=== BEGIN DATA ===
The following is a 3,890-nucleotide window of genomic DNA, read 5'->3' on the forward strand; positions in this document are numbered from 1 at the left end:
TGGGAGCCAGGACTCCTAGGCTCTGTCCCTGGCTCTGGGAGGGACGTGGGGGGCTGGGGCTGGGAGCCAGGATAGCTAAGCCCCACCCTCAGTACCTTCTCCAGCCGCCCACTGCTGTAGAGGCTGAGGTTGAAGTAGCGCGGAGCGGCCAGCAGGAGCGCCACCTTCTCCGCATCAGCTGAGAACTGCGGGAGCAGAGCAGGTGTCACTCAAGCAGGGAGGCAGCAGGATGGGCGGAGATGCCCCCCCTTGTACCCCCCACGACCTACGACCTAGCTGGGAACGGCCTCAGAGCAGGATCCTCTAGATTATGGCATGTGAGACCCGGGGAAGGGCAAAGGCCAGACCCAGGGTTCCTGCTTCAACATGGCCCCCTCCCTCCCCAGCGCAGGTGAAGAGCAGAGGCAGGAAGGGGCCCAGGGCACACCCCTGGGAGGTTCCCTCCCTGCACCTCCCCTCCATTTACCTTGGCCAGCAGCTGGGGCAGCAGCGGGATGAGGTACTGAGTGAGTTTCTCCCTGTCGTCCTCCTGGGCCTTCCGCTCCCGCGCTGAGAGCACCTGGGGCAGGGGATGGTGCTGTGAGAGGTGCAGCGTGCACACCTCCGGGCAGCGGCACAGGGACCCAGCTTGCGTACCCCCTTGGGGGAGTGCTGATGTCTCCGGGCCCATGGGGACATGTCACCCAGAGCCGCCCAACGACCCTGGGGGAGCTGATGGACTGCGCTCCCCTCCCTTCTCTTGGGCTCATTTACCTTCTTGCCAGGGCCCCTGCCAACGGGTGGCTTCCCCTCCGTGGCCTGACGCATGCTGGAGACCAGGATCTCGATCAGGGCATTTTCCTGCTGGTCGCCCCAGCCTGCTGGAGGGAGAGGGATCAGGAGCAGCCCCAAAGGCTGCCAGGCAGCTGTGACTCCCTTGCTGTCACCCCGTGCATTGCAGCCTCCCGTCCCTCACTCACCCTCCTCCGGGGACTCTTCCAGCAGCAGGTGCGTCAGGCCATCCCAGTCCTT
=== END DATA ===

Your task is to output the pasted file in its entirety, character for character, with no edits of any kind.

The following is a 3,890-nucleotide window of genomic DNA, read 5'->3' on the forward strand; positions in this document are numbered from 1 at the left end:
TGGGAGCCAGGACTCCTAGGCTCTGTCCCTGGCTCTGGGAGGGACGTGGGGGGCTGGGGCTGGGAGCCAGGATAGCTAAGCCCCACCCTCAGTACCTTCTCCAGCCGCCCACTGCTGTAGAGGCTGAGGTTGAAGTAGCGCGGAGCGGCCAGCAGGAGCGCCACCTTCTCCGCATCAGCTGAGAACTGCGGGAGCAGAGCAGGTGTCACTCAAGCAGGGAGGCAGCAGGATGGGCGGAGATGCCCCCCCTTGTACCCCCCACGACCTACGACCTAGCTGGGAACGGCCTCAGAGCAGGATCCTCTAGATTATGGCATGTGAGACCCGGGGAAGGGCAAAGGCCAGACCCAGGGTTCCTGCTTCAACATGGCCCCCTCCCTCCCCAGCGCAGGTGAAGAGCAGAGGCAGGAAGGGGCCCAGGGCACACCCCTGGGAGGTTCCCTCCCTGCACCTCCCCTCCATTTACCTTGGCCAGCAGCTGGGGCAGCAGCGGGATGAGGTACTGAGTGAGTTTCTCCCTGTCGTCCTCCTGGGCCTTCCGCTCCCGCGCTGAGAGCACCTGGGGCAGGGGATGGTGCTGTGAGAGGTGCAGCGTGCACACCTCCGGGCAGCGGCACAGGGACCCAGCTTGCGTACCCCCTTGGGGGAGTGCTGATGTCTCCGGGCCCATGGGGACATGTCACCCAGAGCCGCCCAACGACCCTGGGGGAGCTGATGGACTGCGCTCCCCTCCCTTCTCTTGGGCTCATTTACCTTCTTGCCAGGGCCCCTGCCAACGGGTGGCTTCCCCTCCGTGGCCTGACGCATGCTGGAGACCAGGATCTCGATCAGGGCATTTTCCTGCTGGTCGCCCCAGCCTGCTGGAGGGAGAGGGATCAGGAGCAGCCCCAAAGGCTGCCAGGCAGCTGTGACTCCCTTGCTGTCACCCCGTGCATTGCAGCCTCCCGTCCCTCACTCACCCTCCTCCGGGGACTCTTCCAGCAGCAGGTGCGTCAGGCCATCCCAGTCCTT